BMW iDrive 8 Infotainment Review: Looks Good but Missing Some Crucial Buttons

Barring those touch-only HVAC controls, iDrive 8 thankfully doesn’t fix what wasn’t broken with iDrive 7. But it also doesn’t really fix the things that were, either.

byChris Tsui|
BMW Reviews photo
Chris Tsui

Before the company royally angered its fanbase with bucktooth grilles and charging a subscription fee for heated seats, BMW pissed traditionalists off in the early 2000s with its then-new iDrive system. As one of the very first appearances of bona fide screens in cars, iDrive 1.0 was controlled exclusively by a single rotary knob. Ironically, though, if you fast forward 20 years, eight iterations, and countless imitators, the current version of BMW’s trailblazing infotainment system is now largely regarded as one of the better ones on the market. Go figure.

Display hardware is top-shelf, the software is attractive and logical, and the current control knob and its accompanying buttons are a decent redundancy for touchscreen controls.

Chris Tsui

For the purpose of this review, the system being evaluated lived inside of a 2022 BMW i4 M50, but renditions of iDrive 8 in other current and upcoming Bimmers—like, as of this writing, the iX and facelifted versions of the X7 and 3 Series—should be pretty much the same. 

BMW iDrive 8 Review Specs

  • Car: 2022 BMW i4 M50
  • Infotainment screen size: 12.3 inches
  • Instrument screen size: 14 inches
  • Volume knob? Yes
  • Apple CarPlay/Android Auto: Wireless


Similar to the last-gen Mercedes displays, iDrive 8 centers around a pair of screens masquerading as one. The driver gauge information screen measures 12.3 inches while the center stack display is 14 inches—nice and big but not overwhelmingly so. “But Chris, doesn’t that look weird having one screen bigger than the other?” you ask. Not really. Since the outer part of that gauge screen would be covered by the steering wheel anyways, you’re not losing any of the pixels you’d actually see without having to move your head. (Are you listening, Porsche?)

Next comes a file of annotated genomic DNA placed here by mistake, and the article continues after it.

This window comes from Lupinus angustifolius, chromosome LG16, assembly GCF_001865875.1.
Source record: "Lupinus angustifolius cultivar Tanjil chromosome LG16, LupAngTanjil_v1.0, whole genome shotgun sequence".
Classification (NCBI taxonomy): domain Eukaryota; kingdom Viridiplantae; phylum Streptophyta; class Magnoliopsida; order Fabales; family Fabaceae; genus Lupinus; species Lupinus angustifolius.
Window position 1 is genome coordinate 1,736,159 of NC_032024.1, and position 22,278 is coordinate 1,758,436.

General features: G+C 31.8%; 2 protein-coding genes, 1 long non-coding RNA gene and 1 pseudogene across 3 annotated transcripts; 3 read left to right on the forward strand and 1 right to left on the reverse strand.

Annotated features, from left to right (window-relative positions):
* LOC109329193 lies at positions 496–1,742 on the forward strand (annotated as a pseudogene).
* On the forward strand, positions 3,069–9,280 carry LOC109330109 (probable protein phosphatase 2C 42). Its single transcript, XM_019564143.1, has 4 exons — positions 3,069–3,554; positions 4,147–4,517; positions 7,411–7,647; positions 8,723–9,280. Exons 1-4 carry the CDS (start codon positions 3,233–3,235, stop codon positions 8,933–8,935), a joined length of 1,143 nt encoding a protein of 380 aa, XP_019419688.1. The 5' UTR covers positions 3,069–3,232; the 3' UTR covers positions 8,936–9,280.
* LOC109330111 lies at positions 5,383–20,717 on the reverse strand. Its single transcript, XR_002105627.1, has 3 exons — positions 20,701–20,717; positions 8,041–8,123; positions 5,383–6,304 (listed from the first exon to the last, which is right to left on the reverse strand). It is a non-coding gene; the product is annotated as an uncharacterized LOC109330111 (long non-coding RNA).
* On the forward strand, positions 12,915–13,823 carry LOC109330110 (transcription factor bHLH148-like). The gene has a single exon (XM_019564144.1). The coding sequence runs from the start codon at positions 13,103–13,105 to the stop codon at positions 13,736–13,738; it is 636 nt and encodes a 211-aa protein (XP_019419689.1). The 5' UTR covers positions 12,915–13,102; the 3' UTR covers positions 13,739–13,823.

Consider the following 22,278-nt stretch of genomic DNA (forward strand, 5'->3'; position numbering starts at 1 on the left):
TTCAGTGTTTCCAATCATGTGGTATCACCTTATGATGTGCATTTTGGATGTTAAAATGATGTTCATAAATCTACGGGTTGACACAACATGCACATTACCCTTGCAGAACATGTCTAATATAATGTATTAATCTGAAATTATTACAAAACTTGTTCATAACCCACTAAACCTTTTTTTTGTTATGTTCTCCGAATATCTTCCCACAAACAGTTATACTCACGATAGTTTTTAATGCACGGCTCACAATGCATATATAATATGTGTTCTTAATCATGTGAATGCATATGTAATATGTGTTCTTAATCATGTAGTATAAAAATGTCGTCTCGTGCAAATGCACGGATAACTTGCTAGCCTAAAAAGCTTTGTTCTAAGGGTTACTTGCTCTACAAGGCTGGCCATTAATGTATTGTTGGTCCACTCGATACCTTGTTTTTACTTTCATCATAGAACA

As a very contemporary take on BMW’s whole cant-the-center-stack-towards-the-driver thing, this dual-screen setup is curved. Both screens are also very sharp, high-res, and bright enough to see clearly in direct sunlight while also being able to dim to a comfortable level at night. The middle one reacts to touch commands swiftly and smoothly.

Because it isn’t always ideal to be reaching up to tap and swipe on a touchscreen, though, BMW’s low-mounted scroll wheel—an input device that dates back to the very first version of iDrive—is an intuitive and useful way of interacting with the system while driving. Buttons surrounding that wheel provide quick shortcuts to media, navigation, the home screen, and, of course, “back.” These are inherited straight from the previous version of iDrive, so existing BMW owners should feel right at home. For newcomers, they do take a little getting used to but I was eventually able to use these to switch between screens without looking. 

A physical aspect of the outgoing system that unfortunately didn’t survive is BMW’s row of numbered shortcuts which could be assigned to any audio source, radio station, or even navigation destinations. Now, that module houses a volume knob (thankfully), next and previous track buttons, and switches for the hazards and defrosters.